‘Avatar: The Last Airbender’ VFX Team Used Story as Their North Star

Based on the 2005 animated Nickelodeon show of the same name, Netflix’s “Avatar: The Last Airbender” takes place in a fantastical world occupied by benders, people with the ability to control and physically bend or alter one of four elements — earth, air, fire or water. Only one person can control all four elements, a reincarnated being known as the Avatar. The series follows Avatar Aang (Gordon Cormier), the 12-year-old last of the airbenders who is tasked with restoring peace to the world and defeating the vicious Fire Nation.

A huge amount of work was put into the series’ special effects before any VFX professionals were brought onboard. Executive producer Albert Kim first worked with fight instructor Alan Tang and stunt coordinator Jeffery Aro to develop the distinct visual language for each of the four elements. They landed on using Northern Shaolin kung fu for the Fire Nation, tai chi for the Water Tribes, baguazhang for the Air Nomads and the Southern Chinese art of hung ga for the Earth Kingdom. After that was decided, Kim and the series’ directors had to be strategic about when to show bending on screen.

Avatar: The Last Airbender
Kiawentiio in “Avatar: The Last Airbender” (Credit: Netflix)

“We had the benefit of having the original series on hand,” Kim said, noting that the resource was both “epic” and “something of a curse.” “At a certain point, it became a matter of, How much of this can we actually do, and what can we leave behind? If you were to translate what they did in the animated series into live action, we would have spent our entire VFX budget on one fight.”

One of the most visually impressive scenes in “Avatar” is Episode 4’s faceoff between Aang and King Bumi of Omashu (Utkarsh Ambudkar). Aang’s attempt to convince his longtime friend to help him quickly turns into a fight between air and earth that’s taken straight from the original series. Kim sees action sequences as being “like dialogue.” As such, he and the episode’s director, Jabbar Raisani, took care to figure out what this fight was trying to communicate.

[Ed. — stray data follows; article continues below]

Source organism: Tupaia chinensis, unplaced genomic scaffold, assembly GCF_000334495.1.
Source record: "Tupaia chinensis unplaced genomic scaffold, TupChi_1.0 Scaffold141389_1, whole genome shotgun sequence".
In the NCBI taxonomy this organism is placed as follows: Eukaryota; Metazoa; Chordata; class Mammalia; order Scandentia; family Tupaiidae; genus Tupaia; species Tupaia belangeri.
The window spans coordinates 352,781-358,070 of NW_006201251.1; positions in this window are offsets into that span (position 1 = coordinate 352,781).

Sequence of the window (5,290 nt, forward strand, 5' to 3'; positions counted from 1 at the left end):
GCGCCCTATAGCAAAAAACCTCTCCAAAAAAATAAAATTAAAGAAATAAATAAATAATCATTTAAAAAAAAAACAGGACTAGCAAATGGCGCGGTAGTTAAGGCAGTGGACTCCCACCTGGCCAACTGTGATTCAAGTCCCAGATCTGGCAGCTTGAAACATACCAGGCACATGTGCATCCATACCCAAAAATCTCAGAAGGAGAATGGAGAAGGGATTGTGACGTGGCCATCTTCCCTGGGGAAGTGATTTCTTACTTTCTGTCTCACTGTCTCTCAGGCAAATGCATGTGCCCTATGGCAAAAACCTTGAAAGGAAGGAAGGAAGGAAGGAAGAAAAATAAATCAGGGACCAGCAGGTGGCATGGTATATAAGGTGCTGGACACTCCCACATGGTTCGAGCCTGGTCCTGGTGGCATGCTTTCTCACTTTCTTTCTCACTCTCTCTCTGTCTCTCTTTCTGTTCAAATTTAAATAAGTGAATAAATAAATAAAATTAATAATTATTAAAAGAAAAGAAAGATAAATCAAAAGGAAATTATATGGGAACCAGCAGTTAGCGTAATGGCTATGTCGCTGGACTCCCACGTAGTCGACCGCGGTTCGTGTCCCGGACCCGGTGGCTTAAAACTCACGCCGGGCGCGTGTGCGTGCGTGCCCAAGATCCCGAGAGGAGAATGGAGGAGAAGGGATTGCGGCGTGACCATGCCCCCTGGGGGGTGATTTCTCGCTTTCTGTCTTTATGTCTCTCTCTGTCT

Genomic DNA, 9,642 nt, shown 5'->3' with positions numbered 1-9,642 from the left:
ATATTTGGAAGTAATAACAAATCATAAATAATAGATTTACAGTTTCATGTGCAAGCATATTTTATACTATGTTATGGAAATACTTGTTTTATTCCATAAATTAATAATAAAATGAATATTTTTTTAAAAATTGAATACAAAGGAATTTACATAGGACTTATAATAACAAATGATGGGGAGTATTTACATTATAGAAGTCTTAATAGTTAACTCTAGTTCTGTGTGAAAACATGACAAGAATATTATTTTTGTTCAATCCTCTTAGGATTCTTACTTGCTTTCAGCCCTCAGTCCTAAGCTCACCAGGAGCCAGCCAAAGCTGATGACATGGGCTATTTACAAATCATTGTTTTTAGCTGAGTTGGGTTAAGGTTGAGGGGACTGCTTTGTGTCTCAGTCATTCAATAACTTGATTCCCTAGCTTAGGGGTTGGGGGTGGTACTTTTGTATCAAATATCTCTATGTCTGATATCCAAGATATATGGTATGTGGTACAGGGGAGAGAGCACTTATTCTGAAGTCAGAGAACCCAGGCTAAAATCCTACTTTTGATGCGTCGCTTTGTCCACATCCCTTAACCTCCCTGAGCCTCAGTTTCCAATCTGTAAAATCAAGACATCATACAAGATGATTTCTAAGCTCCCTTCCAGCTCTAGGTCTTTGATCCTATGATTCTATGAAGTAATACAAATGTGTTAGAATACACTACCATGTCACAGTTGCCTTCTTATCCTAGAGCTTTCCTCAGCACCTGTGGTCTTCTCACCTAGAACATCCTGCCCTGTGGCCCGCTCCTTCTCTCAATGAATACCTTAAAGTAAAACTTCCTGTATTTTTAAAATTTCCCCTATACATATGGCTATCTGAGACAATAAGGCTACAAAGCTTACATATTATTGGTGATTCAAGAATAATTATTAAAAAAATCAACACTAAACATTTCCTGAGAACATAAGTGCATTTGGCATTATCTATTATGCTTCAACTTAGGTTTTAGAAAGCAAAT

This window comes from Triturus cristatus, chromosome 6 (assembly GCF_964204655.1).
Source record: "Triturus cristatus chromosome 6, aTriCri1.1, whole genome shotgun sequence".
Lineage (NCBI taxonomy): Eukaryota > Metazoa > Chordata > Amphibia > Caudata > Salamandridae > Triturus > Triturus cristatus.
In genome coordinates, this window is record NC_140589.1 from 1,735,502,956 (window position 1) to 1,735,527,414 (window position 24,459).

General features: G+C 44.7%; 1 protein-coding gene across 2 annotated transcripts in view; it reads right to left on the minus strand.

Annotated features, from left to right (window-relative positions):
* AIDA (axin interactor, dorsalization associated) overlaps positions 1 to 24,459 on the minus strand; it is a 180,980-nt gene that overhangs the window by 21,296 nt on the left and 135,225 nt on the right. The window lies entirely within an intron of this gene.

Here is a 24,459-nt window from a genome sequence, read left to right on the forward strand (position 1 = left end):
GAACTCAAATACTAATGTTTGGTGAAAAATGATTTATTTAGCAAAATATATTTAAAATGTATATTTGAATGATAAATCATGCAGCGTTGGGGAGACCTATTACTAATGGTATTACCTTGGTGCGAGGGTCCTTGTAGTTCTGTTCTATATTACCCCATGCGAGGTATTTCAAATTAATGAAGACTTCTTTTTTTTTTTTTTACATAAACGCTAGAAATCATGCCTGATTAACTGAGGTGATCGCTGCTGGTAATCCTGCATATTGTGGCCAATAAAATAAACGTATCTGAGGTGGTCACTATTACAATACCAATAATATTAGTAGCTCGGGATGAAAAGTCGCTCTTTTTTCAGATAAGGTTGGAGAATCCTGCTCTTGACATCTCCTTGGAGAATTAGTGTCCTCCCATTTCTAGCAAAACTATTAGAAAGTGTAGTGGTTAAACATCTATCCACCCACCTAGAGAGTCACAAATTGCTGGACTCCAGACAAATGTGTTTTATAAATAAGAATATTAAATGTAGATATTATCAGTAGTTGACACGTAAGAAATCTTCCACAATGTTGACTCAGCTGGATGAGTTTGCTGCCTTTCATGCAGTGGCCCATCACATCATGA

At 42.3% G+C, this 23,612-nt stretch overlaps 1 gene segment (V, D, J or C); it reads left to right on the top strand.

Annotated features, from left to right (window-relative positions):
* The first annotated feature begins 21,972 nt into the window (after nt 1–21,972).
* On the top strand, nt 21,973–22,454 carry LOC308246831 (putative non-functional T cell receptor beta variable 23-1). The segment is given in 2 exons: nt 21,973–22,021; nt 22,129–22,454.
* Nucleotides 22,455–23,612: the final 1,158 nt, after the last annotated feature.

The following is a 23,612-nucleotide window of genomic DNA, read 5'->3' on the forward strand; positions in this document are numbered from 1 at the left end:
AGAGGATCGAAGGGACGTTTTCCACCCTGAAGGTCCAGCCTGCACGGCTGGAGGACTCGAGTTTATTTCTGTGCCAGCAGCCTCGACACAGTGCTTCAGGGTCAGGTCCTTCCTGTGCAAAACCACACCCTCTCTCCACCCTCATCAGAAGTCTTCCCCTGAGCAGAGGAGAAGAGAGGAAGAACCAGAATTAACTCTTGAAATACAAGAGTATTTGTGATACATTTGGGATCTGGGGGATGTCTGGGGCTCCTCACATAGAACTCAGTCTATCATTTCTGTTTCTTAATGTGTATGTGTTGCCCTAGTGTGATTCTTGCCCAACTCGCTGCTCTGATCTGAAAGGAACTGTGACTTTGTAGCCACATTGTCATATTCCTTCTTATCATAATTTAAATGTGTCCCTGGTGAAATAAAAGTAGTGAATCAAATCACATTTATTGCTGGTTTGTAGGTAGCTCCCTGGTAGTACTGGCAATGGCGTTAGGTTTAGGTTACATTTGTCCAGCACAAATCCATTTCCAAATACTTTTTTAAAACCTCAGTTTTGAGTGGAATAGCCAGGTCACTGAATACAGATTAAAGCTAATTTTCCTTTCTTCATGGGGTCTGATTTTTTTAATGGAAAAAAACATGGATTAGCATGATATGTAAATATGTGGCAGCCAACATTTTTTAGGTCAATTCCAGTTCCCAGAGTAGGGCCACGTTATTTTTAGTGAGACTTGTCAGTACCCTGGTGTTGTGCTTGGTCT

For a pacifist like Aang, that means scripting moves that make it clear he doesn’t want to fight. For Bumi, a man who feels as though he’s been abandoned, that meant “pulling from some deep wells of rage,” Kim said.

Once the motivations and choreography were figured out, special effects supervisor Marion Spates stepped in. “We wanted the earthbending to not look like premade rocks that just get extracted from the ground,” Spates said. “We thought about how we could make a large rock made up of multiple materials —smaller rocks, mud, dirt, some roots and a little bit of leaf texture.” When it came to Aang’s airbending, Spates and his team took care to add flying sand into the scene to make it feel like these two characters were fighting in the same space.

Of the four elements, Spates said that airbending was the most difficult for him to create. “How do you visualize airbending? It’s air,” he said. They took unlikely inspiration from the Lockheed Martin F-22 Raptor aircraft. “If you look at the back of it where the engines are, you will see this really cool effect,” he said. “It’s the heat distortion that comes from the engine. That detail is what we use for our higher frequency detail that’s contained within the airbending.”

To give airbending more depth, the team would then add in elements from the surrounding landscape, whether that meant incorporating dirt, snow or water. “The idea was that those elements would be pushed through like a smoke simulation,” Spates said.

Added Raisani, “Story is king. So we were always looking at, ‘What is the story that we’re telling?’ Spending visual effects funds for the [sole] purpose of spectacle was not our intention.”

This story first ran in the Drama Series issue of TheWrap’s awards magazine. Read more from the issue here.

Gary Oldman photographed by Molly Matalon for TheWrap
Gary Oldman photographed by Molly Matalon for TheWrap

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